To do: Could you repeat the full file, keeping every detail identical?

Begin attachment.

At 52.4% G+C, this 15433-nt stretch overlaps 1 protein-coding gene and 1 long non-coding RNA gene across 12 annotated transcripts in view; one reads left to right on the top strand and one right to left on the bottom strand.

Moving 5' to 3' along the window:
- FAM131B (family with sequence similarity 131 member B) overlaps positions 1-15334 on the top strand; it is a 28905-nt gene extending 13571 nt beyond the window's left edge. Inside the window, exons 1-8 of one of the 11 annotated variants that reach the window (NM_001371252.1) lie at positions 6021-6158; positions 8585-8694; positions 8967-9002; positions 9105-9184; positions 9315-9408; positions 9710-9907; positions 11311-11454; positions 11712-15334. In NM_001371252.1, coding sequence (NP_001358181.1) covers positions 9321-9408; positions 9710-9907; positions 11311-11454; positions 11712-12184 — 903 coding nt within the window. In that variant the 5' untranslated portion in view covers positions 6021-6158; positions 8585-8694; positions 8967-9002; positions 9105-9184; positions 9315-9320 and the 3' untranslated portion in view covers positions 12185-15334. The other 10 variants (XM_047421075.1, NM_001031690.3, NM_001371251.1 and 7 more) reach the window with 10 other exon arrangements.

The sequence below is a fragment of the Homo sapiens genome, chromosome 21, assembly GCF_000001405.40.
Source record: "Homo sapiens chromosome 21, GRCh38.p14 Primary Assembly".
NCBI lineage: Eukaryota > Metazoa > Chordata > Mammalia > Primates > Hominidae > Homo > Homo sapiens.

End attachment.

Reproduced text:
At 52.4% G+C, this 15433-nt stretch overlaps 1 protein-coding gene and 1 long non-coding RNA gene across 12 annotated transcripts in view; one reads left to right on the top strand and one right to left on the bottom strand.

Moving 5' to 3' along the window:
- FAM131B (family with sequence similarity 131 member B) overlaps positions 1-15334 on the top strand; it is a 28905-nt gene extending 13571 nt beyond the window's left edge. Inside the window, exons 1-8 of one of the 11 annotated variants that reach the window (NM_001371252.1) lie at positions 6021-6158; positions 8585-8694; positions 8967-9002; positions 9105-9184; positions 9315-9408; positions 9710-9907; positions 11311-11454; positions 11712-15334. In NM_001371252.1, coding sequence (NP_001358181.1) covers positions 9321-9408; positions 9710-9907; positions 11311-11454; positions 11712-12184 — 903 coding nt within the window. In that variant the 5' untranslated portion in view covers positions 6021-6158; positions 8585-8694; positions 8967-9002; positions 9105-9184; positions 9315-9320 and the 3' untranslated portion in view covers positions 12185-15334. The other 10 variants (XM_047421075.1, NM_001031690.3, NM_001371251.1 and 7 more) reach the window with 10 other exon arrangements.

The sequence below is a fragment of the Homo sapiens genome, chromosome 21, assembly GCF_000001405.40.
Source record: "Homo sapiens chromosome 21, GRCh38.p14 Primary Assembly".
NCBI lineage: Eukaryota > Metazoa > Chordata > Mammalia > Primates > Hominidae > Homo > Homo sapiens.